A Coup Over Land: The Resource War Behind Paraguay’s Crisis
Continued from previous page
Managing the gargantuan agro-industry are transnational seed, agricultural and agro-chemical companies including Monsanto, Pioneer, Syngenta, Dupont, Cargill, Archer Daniels Midland (ADM), and Bunge. International financial institutions and development banks have promoted and bankrolled the agro-export business of monoculture crops—much of Paraguayan soy goes to feed animals in Europe. The profits have united political and corporate entities from Brazil, the US, and Paraguay, and increased the importance of Paraguay’s cooperation with international businesses.
Since the 1980s, national military and paramilitary groups connected to large agribusinesses and landowners have evicted almost 100,000 small farmers from their homes and fields and forced the relocation of countless indigenous communities in favor of soy fields. While more than a hundred campesino leaders have been assassinated in this time, only one of the cases was investigated with results leading to the conviction of the killer. In the same period, more than two thousand other campesinos have faced trumped-up charges for their resistance to the soy industry. The vast majority of Paraguayan farmers have been poisoned off their land either intentionally or as a side effect of the hazardous pesticides dumped by soy cultivation in Paraguay every year. Beginning in the 1990s, as farmers saw their animals dying, crops withering, families sickening, and wells contaminated, most packed up and moved to the city.
The havoc wreaked by agro-industries has created some of the most grave human rights violations since Stroessner’s reign. A report produced by the Committee of Economic, Social, and Cultural Rights of the United Nations stated that “the expansion of the cultivation of soy has brought with it the indiscriminate use of toxic pesticides, provoking death and sickness in children and adults, contamination of water, disappearance of ecosystems, and damage to the traditional nutritional resources of the communities.”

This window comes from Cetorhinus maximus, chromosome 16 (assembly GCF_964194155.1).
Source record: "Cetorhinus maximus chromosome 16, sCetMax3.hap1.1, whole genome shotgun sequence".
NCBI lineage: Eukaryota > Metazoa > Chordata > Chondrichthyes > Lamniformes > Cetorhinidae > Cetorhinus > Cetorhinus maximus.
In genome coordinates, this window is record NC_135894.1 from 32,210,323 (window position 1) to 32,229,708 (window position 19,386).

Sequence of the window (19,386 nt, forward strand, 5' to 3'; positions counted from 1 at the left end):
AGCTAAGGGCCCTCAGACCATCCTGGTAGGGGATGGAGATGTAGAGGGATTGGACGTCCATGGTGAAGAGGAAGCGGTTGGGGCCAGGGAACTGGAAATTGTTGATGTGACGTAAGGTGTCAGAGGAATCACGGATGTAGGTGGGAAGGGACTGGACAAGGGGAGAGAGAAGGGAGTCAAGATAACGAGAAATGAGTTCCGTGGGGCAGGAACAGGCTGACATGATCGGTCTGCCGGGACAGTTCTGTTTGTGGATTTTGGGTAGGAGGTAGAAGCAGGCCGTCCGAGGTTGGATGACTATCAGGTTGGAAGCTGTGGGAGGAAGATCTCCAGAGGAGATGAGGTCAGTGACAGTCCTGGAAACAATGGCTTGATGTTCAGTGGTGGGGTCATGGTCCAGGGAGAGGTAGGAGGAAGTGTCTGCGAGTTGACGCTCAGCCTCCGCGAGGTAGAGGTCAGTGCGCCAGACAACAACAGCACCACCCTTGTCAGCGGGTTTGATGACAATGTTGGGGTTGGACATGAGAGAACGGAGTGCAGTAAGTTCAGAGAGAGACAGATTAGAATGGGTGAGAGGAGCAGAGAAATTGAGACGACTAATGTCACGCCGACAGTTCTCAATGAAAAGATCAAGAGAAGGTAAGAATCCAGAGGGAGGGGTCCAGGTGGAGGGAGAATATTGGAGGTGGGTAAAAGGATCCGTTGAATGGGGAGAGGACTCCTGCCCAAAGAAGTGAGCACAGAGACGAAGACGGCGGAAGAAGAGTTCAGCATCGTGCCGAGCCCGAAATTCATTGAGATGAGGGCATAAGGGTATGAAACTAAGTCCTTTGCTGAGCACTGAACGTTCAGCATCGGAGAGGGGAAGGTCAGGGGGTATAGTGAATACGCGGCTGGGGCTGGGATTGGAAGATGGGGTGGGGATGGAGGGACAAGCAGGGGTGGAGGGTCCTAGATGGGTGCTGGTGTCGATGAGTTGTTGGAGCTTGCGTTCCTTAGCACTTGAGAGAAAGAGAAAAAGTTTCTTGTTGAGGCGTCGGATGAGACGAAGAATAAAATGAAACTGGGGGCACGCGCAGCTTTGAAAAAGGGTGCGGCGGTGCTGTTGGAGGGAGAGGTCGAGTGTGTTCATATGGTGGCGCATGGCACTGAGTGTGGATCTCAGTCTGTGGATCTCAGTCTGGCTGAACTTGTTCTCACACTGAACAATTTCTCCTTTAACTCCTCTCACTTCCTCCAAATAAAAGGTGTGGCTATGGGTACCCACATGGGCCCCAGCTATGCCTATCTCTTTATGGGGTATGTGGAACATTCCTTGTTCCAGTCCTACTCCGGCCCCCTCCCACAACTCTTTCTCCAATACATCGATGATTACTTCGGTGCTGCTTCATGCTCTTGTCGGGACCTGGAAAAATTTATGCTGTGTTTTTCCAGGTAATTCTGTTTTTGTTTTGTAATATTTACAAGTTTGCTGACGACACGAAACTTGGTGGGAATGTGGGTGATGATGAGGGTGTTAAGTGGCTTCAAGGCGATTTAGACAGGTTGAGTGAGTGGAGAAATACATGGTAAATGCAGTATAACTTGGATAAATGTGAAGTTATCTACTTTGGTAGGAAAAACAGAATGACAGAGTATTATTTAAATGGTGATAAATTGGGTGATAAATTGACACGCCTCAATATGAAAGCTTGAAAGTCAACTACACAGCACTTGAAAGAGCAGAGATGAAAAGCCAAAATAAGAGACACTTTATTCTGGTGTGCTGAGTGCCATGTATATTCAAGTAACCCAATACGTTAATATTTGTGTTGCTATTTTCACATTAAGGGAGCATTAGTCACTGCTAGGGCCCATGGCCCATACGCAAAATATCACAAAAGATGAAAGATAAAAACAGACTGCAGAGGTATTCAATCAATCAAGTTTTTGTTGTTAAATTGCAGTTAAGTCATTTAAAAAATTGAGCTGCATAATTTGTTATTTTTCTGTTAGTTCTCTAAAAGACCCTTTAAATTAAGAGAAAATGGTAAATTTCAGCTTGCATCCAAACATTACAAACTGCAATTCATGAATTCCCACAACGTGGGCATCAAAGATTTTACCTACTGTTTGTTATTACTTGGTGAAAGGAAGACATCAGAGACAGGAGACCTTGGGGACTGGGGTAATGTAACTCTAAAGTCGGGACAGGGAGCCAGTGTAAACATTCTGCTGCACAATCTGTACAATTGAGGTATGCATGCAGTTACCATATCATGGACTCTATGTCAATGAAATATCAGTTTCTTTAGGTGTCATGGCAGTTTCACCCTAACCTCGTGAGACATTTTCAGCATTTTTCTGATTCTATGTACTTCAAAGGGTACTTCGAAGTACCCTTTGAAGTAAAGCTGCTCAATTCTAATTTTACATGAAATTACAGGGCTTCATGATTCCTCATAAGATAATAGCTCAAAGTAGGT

The expansion of the soy industry has occurred in tandem with violent oppression of small farmers and indigenous communities who occupy the vast land holdings of the wealthy. Most rural Paraguayans cultivate diverse subsistence crops on small plots of ten to twenty hectares, but do not have titles to their land nor do they typically receive assistance from the state. The Paraguayan government has historically represented the soy growers in this conflict by using the police and judicial system to punish campesino leaders.
The small farming community of Tekojoja has been on the front line of this struggle for years. Its history and struggle is representative of countless other farming communities in the Paraguayan countryside.
The first of several buses we would take from Asunción toward Tekojoja in April of 2009 heated up like a sauna as polka played on the radio. Hawkers came on the bus selling sunglasses, radios, and pirated DVDs. Particularly dedicated salesmen gave impassioned speeches about the superior characteristics of their product, pushing samples onto the unwilling and bored passengers. One sales pitch promised that garlic pills could cure insomnia and cancer.
We passed countless fields of soy and Cargill silos, but also vegetable stands from small farmers and simple roadside restaurants where people could escape into the shade with a cold beer. The dirt road from Caaguazú toward Tekojoja was a rutted expanse of churning red sand; it took us three hours to travel 50 kilometers. The bus fought its way over the deep potholes, the engine reaching a fevered pitch, and every one of its metal bones rattling along with those of its passengers.
That same night, we arrived in Tekojoja and went to Gilda Roa’s house, a government-made structure without running water (though the government built the buildings, it never completed the plumbing). A land and farmer rights activist, Roa’s shirt portrayed plants breaking through a bar code. Inside her house, the walls were covered with anti-soy and anti-GMO posters. She pulled up plastic chairs for us in front of the garden with bright stars as a backdrop, and began talking. Roa spent 2000–2002 in Asunción studying to be a nurse, and had worked as one in a nearby town. At the time of our visit, in April of 2009, she was dedicated exclusively to activism in her community. As Paraguayan folk music played on the radio, and moths bounced around the lights, Roa told us the story of her community and its fight against GMO soy.